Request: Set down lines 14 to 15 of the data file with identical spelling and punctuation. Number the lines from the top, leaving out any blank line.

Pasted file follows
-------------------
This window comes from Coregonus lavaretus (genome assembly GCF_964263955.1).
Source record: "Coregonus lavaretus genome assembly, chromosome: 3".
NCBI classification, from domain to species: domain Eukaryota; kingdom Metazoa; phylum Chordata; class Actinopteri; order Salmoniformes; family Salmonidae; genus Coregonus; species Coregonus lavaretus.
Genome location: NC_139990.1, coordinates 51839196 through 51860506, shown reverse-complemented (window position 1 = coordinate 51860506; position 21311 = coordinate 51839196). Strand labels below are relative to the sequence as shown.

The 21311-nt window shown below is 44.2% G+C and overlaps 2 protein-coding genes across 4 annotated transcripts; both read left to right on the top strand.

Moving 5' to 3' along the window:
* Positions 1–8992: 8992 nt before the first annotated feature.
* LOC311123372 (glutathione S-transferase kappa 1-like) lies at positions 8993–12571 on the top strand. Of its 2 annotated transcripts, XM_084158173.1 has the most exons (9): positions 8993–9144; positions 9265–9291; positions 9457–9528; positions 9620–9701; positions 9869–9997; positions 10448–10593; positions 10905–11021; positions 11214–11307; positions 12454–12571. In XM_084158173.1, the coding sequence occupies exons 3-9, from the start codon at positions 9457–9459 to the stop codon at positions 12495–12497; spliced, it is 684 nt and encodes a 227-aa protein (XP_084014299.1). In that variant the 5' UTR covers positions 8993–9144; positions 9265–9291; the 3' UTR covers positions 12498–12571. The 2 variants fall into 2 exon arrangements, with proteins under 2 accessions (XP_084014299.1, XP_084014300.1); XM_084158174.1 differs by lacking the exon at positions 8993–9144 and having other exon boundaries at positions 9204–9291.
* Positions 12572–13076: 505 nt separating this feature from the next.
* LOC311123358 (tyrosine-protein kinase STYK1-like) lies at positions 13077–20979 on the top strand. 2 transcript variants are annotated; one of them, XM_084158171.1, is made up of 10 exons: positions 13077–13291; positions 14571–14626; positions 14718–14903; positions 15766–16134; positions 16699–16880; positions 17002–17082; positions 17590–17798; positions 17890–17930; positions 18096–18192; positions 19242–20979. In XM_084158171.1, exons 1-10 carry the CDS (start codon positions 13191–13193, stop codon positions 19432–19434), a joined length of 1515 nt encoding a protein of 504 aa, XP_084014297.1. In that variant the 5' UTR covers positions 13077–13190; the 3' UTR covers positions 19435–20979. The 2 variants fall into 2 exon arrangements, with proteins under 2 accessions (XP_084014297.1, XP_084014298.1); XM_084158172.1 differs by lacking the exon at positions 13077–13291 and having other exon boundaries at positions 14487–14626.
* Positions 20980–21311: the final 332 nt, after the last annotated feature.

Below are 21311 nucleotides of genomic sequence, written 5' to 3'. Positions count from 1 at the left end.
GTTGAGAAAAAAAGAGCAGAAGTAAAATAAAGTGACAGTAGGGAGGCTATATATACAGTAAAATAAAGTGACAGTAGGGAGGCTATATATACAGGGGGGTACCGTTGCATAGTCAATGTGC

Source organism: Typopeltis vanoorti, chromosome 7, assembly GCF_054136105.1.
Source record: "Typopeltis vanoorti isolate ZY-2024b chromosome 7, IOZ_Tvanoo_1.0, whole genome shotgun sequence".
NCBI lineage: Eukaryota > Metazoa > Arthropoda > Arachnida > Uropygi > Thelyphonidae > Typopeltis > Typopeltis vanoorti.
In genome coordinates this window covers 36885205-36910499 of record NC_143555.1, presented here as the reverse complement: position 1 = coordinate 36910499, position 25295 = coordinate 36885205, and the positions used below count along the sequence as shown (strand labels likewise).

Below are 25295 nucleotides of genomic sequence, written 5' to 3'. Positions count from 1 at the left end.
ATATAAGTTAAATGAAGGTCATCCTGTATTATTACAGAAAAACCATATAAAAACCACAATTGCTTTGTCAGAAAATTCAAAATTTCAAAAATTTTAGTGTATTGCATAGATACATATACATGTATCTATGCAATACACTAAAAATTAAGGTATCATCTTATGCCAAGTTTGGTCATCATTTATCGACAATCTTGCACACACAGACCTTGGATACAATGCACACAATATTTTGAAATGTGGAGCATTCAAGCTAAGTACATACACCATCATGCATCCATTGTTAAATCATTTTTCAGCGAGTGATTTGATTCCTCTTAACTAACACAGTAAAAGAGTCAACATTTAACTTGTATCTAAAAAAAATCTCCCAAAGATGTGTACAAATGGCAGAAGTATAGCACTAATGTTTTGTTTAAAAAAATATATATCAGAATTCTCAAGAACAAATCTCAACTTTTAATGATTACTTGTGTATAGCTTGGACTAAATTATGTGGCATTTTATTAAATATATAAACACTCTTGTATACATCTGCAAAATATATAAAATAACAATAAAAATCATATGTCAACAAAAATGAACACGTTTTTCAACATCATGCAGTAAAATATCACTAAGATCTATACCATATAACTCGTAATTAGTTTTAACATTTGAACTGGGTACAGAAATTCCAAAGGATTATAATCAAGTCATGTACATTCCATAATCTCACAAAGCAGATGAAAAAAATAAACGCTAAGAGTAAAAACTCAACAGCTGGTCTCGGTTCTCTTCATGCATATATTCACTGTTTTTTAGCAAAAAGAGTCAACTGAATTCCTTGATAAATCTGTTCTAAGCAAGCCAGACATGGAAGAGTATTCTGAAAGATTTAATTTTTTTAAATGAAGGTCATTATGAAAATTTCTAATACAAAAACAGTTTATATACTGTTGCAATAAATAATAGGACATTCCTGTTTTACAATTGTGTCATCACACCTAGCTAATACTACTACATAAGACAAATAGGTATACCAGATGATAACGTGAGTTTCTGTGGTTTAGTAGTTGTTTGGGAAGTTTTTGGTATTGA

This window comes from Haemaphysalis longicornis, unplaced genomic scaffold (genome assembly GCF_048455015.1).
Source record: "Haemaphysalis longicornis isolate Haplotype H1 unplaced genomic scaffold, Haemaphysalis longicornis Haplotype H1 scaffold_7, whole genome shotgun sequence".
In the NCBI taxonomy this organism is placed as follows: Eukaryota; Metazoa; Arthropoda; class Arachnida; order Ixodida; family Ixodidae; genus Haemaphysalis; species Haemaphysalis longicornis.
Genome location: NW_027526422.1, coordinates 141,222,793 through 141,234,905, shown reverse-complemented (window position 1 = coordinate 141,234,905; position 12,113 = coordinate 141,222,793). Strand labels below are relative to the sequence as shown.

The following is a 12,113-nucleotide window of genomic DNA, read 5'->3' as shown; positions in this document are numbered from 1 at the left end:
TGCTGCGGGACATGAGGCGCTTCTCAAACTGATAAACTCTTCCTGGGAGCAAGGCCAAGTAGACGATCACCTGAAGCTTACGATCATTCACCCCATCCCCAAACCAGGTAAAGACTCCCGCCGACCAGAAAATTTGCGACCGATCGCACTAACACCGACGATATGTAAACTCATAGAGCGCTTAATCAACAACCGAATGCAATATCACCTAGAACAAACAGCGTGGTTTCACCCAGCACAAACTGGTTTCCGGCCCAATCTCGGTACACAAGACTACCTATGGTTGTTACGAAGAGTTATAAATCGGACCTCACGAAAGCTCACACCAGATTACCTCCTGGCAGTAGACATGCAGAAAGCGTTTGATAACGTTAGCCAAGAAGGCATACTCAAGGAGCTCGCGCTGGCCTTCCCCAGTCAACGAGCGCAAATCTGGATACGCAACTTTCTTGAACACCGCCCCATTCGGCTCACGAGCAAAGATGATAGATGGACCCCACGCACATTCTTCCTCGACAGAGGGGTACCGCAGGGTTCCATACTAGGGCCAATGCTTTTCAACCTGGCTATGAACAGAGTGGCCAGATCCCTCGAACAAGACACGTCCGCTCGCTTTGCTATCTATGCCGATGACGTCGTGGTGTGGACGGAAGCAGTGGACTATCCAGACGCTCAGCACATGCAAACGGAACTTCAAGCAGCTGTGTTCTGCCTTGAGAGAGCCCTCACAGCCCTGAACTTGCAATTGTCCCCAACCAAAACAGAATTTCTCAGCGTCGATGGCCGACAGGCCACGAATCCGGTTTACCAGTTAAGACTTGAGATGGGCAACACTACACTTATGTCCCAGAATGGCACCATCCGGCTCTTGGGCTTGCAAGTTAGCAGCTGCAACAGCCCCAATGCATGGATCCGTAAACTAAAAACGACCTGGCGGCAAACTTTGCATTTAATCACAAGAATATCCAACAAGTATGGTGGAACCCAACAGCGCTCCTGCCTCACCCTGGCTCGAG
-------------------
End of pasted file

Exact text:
Source organism: Typopeltis vanoorti, chromosome 7, assembly GCF_054136105.1.
Source record: "Typopeltis vanoorti isolate ZY-2024b chromosome 7, IOZ_Tvanoo_1.0, whole genome shotgun sequence".